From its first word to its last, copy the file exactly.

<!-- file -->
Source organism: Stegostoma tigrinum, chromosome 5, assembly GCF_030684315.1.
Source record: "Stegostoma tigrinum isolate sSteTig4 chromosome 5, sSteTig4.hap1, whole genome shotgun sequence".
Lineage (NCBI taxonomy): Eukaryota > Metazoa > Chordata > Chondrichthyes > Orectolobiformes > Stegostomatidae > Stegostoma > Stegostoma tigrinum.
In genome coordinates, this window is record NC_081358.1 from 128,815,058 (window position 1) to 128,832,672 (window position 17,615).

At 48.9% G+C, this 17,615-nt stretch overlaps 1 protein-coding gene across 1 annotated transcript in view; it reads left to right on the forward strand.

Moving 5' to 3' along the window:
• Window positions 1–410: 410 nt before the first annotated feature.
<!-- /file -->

Source organism: Stegostoma tigrinum, chromosome 5, assembly GCF_030684315.1.
Source record: "Stegostoma tigrinum isolate sSteTig4 chromosome 5, sSteTig4.hap1, whole genome shotgun sequence".
Lineage (NCBI taxonomy): Eukaryota > Metazoa > Chordata > Chondrichthyes > Orectolobiformes > Stegostomatidae > Stegostoma > Stegostoma tigrinum.
In genome coordinates, this window is record NC_081358.1 from 128,815,058 (window position 1) to 128,832,672 (window position 17,615).

At 48.9% G+C, this 17,615-nt stretch overlaps 1 protein-coding gene across 1 annotated transcript in view; it reads left to right on the forward strand.

Moving 5' to 3' along the window:
• Window positions 1–410: 410 nt before the first annotated feature.